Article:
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CCCers Sing "Oh, why did I join the C.C.C.?"

This song, titled "Loveless C.C.C.," was most likely written as a parody by a young enrollee in the Civilian Conservation Corps. The song pokes fun at the hard work and strict discipline found in the camps. While a majority of corpsmen were satisfied with their experiences in the CCC, by 1939 desertion rates had reached almost 20%. The abbreviation "O.D" in the last stanza of the song refers to "Olive Drab,"an informal description of the color of army uniforms.

Why did I ever join the C.C.C.?
Oh, why did I join the C.C.C.?
Why did I join the C.C.C?
This old hard labor’s killing me.

They treat me like a dirt dog
I have to slave down in a log
And they feed me like a hog
Oh, why did I join the C.C.C.?

I haft to work most every day
Five bucks a month is my pay
I’m just a wasting my life away
Oh, why did I join the C.C.C.?

The Lieut. Sure is hard boiled
His hands and clothes are never soiled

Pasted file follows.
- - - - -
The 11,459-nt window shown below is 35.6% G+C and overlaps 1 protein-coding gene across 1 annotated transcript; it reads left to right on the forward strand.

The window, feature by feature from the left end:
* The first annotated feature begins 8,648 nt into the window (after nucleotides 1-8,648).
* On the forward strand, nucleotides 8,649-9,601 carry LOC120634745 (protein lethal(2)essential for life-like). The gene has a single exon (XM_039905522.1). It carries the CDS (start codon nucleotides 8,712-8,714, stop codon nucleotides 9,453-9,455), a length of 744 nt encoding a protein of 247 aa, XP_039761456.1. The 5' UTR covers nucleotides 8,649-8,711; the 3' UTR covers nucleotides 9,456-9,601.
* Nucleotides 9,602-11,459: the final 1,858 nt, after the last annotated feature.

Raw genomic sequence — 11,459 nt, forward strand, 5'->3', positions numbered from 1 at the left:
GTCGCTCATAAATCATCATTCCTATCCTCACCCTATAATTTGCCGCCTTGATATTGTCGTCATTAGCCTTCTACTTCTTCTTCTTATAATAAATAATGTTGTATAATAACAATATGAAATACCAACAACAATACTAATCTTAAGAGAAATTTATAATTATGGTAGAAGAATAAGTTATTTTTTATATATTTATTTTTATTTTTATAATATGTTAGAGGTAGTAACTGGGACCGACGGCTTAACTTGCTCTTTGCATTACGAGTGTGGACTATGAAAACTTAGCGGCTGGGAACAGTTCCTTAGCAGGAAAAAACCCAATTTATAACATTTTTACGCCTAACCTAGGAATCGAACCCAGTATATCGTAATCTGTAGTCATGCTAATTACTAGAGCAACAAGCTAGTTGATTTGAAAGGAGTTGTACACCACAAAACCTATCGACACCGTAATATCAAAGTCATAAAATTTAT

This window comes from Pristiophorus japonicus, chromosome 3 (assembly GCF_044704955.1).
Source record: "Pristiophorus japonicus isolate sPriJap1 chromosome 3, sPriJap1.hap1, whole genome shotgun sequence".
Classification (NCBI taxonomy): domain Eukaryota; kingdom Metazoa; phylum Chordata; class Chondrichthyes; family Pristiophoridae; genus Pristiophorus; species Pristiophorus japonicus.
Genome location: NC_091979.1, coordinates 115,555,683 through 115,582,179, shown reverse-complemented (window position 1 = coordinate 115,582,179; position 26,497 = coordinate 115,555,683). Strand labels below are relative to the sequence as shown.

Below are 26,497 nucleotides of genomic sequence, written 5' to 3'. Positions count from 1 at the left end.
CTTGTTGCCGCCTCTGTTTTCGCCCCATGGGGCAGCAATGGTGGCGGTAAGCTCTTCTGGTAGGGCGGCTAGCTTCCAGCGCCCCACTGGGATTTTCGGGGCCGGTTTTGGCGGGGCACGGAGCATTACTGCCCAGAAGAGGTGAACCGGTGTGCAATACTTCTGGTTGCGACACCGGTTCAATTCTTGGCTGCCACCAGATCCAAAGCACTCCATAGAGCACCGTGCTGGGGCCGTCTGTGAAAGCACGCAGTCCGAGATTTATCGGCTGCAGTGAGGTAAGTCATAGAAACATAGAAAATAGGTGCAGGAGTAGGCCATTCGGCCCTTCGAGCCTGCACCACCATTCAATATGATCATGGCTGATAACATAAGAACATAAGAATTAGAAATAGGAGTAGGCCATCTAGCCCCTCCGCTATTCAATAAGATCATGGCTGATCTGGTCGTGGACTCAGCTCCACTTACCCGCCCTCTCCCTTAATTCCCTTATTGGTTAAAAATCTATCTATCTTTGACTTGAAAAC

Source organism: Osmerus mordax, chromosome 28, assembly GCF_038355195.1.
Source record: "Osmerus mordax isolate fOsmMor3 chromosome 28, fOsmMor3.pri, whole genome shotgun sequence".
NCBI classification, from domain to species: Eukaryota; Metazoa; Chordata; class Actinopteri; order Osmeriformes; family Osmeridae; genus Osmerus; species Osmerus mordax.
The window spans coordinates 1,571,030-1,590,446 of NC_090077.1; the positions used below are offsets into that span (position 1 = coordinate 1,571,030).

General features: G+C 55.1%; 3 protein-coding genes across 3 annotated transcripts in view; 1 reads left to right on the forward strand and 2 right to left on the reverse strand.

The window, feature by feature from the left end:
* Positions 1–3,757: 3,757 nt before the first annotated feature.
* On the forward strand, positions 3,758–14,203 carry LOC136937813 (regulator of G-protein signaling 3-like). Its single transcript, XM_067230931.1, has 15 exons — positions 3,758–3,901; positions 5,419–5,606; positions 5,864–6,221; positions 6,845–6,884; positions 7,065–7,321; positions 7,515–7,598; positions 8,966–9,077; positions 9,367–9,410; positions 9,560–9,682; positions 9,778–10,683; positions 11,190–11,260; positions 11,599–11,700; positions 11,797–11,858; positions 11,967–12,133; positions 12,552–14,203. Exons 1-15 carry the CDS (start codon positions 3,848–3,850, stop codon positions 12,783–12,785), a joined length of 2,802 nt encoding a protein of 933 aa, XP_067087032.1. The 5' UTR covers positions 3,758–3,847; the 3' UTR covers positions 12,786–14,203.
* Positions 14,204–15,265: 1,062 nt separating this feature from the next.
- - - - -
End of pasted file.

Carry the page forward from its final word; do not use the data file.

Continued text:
When I come in all day I’ve toiled
Oh, why did I join the C.C.C.?

These O.D. clothes sure is hot
They’ll make you scratch a whole lot
They’ll make you wish you’d never got
Into this old C.C.C.


Source | "C.C.C. blues," sung by Jimmie Collins with guitar, collected by Margaret Valiant, Farm Security Administration at a Migratory Camp in Brawley, California, February 1939, Library of Congress; also titled "Loveless C.C.C." and available on Songs from the Great Depression, performed by New Lost City Ramblers, Smithsonian Folkways, 1959.
Creator | Jimmie Collins
Item Type | Music/Song
Cite This document | Jimmie Collins, “CCCers Sing "Oh, why did I join the C.C.C.?",” SHEC: Resources for Teachers, accessed December 7, 2023,

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